May 6 lesson: Giving From a Generous Heart

5/1/2018

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Giving From a Generous Heart
 
Sunday school lesson for the week of May 6, 2018
By Dr. Hal Brady
 
Spring Quarter: Acknowledging God
Unit 3: Give Praise to God
 
Lesson Scripture: Exodus 35:20-29; 2 Corinthians 9:6-8
 
Lesson Aims

  1. Recall how the Israelites demonstrated generosity in funding the tabernacle’s construction.
  2. Compare and contrast the Old and New Testament texts in today’s study with regard to giving.
     
The writer of this lesson introduces it by talking about Charles Francis “Chuck” Feeney, the Irish-American businessman and philanthropist. In 2012, Chuck Feeney made a remarkable and highly publicized announcement: he had decided to stop giving. That marked the end of a 30-year campaign to give away the large majority of his considerable fortune. The son of Irish-American immigrants, Feeney was born during the Great Depression and served as a radio operator in the US Air Force during the Korean conflict (1950-1953). To make extra money, he started a small side business selling duty-free alcohol to American soldiers; by 1960, at the beginning of the travel boom, Feeney had begun to build an international empire of duty-free shops.
 
But in 1984, Feeney changed course, deciding to give rather than receive. After selling his share in his company, he established a foundation to promote global education, public health, care for the elderly, and peace efforts. Feeney’s foundation closed in 2016 after fulfilling its objective of distributing $8 billion (US currency).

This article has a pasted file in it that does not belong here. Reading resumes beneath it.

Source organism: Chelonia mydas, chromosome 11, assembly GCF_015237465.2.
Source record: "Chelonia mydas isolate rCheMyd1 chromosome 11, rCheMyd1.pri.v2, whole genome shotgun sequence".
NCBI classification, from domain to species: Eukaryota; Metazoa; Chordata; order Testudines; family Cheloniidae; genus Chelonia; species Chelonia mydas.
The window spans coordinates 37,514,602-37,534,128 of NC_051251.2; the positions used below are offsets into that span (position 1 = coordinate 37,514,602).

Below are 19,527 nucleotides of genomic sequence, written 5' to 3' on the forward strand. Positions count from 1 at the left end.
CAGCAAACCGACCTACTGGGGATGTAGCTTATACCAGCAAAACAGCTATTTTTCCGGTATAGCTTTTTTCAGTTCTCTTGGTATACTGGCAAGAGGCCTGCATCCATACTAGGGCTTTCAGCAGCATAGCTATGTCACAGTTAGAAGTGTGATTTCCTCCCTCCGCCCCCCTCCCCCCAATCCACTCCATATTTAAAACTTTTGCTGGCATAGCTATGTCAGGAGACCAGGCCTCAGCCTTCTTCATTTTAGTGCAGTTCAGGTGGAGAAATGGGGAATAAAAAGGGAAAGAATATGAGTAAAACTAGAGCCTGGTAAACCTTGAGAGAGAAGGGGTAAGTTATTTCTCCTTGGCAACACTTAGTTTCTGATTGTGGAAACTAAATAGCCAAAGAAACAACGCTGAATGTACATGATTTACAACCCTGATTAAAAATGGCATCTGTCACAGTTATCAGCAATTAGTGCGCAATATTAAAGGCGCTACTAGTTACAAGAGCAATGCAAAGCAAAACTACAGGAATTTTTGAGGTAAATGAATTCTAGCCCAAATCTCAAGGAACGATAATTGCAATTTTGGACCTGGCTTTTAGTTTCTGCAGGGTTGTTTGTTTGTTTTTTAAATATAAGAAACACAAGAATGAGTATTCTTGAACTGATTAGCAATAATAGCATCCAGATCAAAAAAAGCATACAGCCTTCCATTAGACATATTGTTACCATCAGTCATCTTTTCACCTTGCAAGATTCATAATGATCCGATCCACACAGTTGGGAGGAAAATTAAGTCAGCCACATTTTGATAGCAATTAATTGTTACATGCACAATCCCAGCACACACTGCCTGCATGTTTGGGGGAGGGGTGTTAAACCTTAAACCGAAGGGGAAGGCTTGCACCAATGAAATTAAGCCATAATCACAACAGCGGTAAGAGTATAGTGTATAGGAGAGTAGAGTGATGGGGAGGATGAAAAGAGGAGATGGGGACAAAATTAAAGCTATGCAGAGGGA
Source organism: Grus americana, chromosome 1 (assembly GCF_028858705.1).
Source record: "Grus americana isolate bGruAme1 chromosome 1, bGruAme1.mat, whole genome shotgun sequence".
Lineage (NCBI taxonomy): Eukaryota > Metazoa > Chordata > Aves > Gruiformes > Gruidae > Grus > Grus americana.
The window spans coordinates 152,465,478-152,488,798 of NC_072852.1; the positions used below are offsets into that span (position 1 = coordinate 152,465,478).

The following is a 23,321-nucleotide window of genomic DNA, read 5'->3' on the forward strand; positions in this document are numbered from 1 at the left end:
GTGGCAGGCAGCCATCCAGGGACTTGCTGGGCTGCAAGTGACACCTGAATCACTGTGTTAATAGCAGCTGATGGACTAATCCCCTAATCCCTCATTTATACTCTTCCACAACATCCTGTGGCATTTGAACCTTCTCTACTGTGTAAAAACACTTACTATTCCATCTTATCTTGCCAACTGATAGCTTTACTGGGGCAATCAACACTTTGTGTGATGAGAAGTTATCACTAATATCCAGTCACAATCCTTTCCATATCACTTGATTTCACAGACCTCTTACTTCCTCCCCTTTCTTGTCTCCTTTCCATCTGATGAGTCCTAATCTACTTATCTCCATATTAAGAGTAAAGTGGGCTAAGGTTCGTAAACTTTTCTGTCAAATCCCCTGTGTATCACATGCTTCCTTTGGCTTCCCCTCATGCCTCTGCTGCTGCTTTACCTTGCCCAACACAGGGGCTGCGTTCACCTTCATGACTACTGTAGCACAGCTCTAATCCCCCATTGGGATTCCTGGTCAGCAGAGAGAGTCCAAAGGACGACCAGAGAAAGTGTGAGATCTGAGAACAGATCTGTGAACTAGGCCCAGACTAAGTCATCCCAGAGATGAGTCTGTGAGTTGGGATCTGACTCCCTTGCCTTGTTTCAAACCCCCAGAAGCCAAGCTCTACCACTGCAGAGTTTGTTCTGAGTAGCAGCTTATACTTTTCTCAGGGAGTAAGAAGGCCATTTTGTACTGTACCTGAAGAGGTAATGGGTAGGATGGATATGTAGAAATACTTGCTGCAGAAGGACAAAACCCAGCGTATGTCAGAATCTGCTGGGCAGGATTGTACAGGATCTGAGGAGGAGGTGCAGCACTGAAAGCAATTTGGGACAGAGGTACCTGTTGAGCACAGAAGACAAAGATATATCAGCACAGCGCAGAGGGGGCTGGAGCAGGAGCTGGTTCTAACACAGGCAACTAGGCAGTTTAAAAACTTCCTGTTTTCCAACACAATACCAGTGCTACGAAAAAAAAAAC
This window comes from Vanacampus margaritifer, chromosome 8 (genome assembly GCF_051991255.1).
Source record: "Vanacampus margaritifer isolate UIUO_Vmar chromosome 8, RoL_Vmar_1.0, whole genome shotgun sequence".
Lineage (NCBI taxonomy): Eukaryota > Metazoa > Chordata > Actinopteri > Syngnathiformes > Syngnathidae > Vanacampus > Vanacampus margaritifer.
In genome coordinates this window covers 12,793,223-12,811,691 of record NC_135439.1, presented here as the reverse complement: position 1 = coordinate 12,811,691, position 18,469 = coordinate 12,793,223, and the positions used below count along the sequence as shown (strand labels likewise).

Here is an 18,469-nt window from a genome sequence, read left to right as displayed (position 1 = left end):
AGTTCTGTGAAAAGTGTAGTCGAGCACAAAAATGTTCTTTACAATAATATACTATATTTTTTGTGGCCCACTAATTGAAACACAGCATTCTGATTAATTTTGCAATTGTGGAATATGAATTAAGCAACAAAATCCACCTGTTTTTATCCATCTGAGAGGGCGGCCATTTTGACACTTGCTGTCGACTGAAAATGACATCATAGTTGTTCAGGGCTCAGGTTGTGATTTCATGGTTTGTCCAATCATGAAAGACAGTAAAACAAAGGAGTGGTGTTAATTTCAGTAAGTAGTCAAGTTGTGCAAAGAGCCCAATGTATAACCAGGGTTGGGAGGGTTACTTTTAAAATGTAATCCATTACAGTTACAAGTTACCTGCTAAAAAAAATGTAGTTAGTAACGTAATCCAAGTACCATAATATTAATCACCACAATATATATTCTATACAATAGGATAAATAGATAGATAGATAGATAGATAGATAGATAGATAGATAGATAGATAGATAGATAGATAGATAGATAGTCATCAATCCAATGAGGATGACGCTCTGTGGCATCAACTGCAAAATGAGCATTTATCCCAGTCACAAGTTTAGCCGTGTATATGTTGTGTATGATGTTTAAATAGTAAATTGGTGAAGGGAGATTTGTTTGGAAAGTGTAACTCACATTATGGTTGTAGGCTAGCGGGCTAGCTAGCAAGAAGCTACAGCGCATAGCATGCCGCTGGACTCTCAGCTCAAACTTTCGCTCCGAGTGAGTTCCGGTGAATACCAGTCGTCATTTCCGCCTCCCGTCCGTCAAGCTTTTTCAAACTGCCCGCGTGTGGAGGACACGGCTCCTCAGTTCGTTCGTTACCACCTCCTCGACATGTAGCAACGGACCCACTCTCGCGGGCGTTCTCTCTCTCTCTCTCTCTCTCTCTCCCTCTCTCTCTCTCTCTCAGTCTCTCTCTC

As the writer reminders us, this low-key approach reflects the biblical perspective. Feeney’s foundation used the slogan “Giving While Living” to summarize his view that people should not simply amass wealth to leave to their heirs. Rather, they should use what they have to do good while they are alive and well. God’s consistent call to us is to give while we live and see our assets (wealth or otherwise) as resources for God’s purpose.
 
To understand the background of today’s Old Testament lesson, we need to recall that the nation of Israel began with the Exodus from Egypt and the receiving of the law at Sinai. Since the Israelites had lived in Egypt for generations, undoubtedly they had become quite familiar with the religious views of their Egyptian overlords. The writer suggests that perhaps this is the reason for the first two commandments that God’s people were not to be like the Egyptians with their worship of many gods and their making of idols (Exodus 20:1-6).